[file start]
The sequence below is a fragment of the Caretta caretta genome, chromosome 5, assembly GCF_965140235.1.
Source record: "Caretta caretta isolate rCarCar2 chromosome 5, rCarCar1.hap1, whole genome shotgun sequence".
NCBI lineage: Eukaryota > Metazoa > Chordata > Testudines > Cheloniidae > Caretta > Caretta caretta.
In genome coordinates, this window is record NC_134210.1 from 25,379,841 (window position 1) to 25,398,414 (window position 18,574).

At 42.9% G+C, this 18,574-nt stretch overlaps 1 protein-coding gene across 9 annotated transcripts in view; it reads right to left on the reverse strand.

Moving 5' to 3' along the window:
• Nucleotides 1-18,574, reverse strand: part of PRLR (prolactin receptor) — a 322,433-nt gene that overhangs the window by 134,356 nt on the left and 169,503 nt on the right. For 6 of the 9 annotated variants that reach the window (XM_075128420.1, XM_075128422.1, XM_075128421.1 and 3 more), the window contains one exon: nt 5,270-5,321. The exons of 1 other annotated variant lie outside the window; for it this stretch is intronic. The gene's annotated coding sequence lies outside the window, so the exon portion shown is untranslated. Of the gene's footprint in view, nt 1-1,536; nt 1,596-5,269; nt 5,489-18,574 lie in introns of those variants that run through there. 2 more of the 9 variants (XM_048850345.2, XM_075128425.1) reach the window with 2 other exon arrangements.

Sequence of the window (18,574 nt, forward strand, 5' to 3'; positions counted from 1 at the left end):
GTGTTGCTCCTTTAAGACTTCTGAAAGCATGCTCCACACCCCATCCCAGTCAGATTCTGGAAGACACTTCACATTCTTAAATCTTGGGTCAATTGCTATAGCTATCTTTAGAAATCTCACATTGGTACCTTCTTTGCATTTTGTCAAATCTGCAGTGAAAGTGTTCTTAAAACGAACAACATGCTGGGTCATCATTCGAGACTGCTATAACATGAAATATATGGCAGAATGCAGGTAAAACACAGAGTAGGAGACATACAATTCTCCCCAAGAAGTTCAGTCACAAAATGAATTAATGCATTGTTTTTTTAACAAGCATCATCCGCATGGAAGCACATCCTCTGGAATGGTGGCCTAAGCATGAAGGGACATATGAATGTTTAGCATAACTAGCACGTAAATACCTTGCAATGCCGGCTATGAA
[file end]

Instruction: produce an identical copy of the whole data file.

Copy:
The sequence below is a fragment of the Caretta caretta genome, chromosome 5, assembly GCF_965140235.1.
Source record: "Caretta caretta isolate rCarCar2 chromosome 5, rCarCar1.hap1, whole genome shotgun sequence".
NCBI lineage: Eukaryota > Metazoa > Chordata > Testudines > Cheloniidae > Caretta > Caretta caretta.
In genome coordinates, this window is record NC_134210.1 from 25,379,841 (window position 1) to 25,398,414 (window position 18,574).

At 42.9% G+C, this 18,574-nt stretch overlaps 1 protein-coding gene across 9 annotated transcripts in view; it reads right to left on the reverse strand.

Moving 5' to 3' along the window:
• Nucleotides 1-18,574, reverse strand: part of PRLR (prolactin receptor) — a 322,433-nt gene that overhangs the window by 134,356 nt on the left and 169,503 nt on the right. For 6 of the 9 annotated variants that reach the window (XM_075128420.1, XM_075128422.1, XM_075128421.1 and 3 more), the window contains one exon: nt 5,270-5,321. The exons of 1 other annotated variant lie outside the window; for it this stretch is intronic. The gene's annotated coding sequence lies outside the window, so the exon portion shown is untranslated. Of the gene's footprint in view, nt 1-1,536; nt 1,596-5,269; nt 5,489-18,574 lie in introns of those variants that run through there. 2 more of the 9 variants (XM_048850345.2, XM_075128425.1) reach the window with 2 other exon arrangements.

Sequence of the window (18,574 nt, forward strand, 5' to 3'; positions counted from 1 at the left end):
GTGTTGCTCCTTTAAGACTTCTGAAAGCATGCTCCACACCCCATCCCAGTCAGATTCTGGAAGACACTTCACATTCTTAAATCTTGGGTCAATTGCTATAGCTATCTTTAGAAATCTCACATTGGTACCTTCTTTGCATTTTGTCAAATCTGCAGTGAAAGTGTTCTTAAAACGAACAACATGCTGGGTCATCATTCGAGACTGCTATAACATGAAATATATGGCAGAATGCAGGTAAAACACAGAGTAGGAGACATACAATTCTCCCCAAGAAGTTCAGTCACAAAATGAATTAATGCATTGTTTTTTTAACAAGCATCATCCGCATGGAAGCACATCCTCTGGAATGGTGGCCTAAGCATGAAGGGACATATGAATGTTTAGCATAACTAGCACGTAAATACCTTGCAATGCCGGCTATGAA